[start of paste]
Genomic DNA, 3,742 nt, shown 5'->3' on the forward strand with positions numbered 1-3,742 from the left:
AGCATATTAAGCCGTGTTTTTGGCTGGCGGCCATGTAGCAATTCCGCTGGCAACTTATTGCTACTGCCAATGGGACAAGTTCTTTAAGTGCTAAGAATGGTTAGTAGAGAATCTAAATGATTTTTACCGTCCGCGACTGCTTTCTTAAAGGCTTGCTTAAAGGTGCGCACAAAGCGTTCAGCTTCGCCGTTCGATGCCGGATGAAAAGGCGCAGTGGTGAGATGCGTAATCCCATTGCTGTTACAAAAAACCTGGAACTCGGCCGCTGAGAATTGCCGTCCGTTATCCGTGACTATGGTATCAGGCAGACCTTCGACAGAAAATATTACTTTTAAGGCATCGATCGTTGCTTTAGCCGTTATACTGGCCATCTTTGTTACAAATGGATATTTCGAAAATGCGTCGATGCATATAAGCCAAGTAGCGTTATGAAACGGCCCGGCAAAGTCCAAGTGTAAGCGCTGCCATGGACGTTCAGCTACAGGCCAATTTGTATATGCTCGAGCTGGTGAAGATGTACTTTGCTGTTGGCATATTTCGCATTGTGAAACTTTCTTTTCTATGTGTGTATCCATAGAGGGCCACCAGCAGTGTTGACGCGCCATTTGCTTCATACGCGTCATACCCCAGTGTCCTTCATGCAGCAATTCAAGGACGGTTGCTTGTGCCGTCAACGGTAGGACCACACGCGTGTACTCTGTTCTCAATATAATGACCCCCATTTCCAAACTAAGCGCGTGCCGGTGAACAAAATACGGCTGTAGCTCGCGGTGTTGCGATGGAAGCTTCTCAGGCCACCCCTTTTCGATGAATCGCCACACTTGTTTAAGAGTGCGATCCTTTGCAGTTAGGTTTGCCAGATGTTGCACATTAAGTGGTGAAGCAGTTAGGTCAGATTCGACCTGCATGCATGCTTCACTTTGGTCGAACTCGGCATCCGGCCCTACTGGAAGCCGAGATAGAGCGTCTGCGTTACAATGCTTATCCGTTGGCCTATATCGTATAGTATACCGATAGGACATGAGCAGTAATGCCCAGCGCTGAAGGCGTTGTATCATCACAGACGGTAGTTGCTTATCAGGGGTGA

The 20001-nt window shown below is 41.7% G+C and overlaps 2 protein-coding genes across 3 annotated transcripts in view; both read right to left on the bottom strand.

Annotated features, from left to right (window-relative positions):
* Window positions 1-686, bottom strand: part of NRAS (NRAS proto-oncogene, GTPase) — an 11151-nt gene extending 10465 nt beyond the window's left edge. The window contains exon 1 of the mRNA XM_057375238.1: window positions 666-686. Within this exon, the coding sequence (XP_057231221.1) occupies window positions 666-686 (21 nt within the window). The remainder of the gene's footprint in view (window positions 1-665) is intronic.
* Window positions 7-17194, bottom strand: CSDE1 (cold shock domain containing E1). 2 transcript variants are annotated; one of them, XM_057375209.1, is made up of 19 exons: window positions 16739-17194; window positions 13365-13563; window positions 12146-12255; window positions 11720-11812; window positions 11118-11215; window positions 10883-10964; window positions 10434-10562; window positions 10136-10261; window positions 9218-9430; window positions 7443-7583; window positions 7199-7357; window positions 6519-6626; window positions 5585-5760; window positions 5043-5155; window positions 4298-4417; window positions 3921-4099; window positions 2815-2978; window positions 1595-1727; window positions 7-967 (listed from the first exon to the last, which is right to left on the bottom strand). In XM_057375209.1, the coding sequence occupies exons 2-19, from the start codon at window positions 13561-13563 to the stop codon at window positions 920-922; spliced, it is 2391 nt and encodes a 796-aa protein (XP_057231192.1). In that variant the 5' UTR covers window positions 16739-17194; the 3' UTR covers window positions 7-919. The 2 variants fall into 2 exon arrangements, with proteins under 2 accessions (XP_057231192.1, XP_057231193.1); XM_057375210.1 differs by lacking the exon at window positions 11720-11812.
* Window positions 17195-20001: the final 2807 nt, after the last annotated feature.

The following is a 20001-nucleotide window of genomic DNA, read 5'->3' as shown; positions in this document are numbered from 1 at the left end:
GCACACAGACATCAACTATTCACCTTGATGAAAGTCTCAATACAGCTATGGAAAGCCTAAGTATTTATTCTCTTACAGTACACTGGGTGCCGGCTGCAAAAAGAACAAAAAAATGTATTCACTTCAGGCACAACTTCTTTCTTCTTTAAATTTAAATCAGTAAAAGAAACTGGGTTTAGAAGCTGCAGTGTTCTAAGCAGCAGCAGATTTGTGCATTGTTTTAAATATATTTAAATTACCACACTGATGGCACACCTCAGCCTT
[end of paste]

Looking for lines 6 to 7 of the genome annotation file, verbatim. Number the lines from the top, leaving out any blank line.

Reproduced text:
* Window positions 7-17194, bottom strand: CSDE1 (cold shock domain containing E1). 2 transcript variants are annotated; one of them, XM_057375209.1, is made up of 19 exons: window positions 16739-17194; window positions 13365-13563; window positions 12146-12255; window positions 11720-11812; window positions 11118-11215; window positions 10883-10964; window positions 10434-10562; window positions 10136-10261; window positions 9218-9430; window positions 7443-7583; window positions 7199-7357; window positions 6519-6626; window positions 5585-5760; window positions 5043-5155; window positions 4298-4417; window positions 3921-4099; window positions 2815-2978; window positions 1595-1727; window positions 7-967 (listed from the first exon to the last, which is right to left on the bottom strand). In XM_057375209.1, the coding sequence occupies exons 2-19, from the start codon at window positions 13561-13563 to the stop codon at window positions 920-922; spliced, it is 2391 nt and encodes a 796-aa protein (XP_057231192.1). In that variant the 5' UTR covers window positions 16739-17194; the 3' UTR covers window positions 7-919. The 2 variants fall into 2 exon arrangements, with proteins under 2 accessions (XP_057231192.1, XP_057231193.1); XM_057375210.1 differs by lacking the exon at window positions 11720-11812.
* Window positions 17195-20001: the final 2807 nt, after the last annotated feature.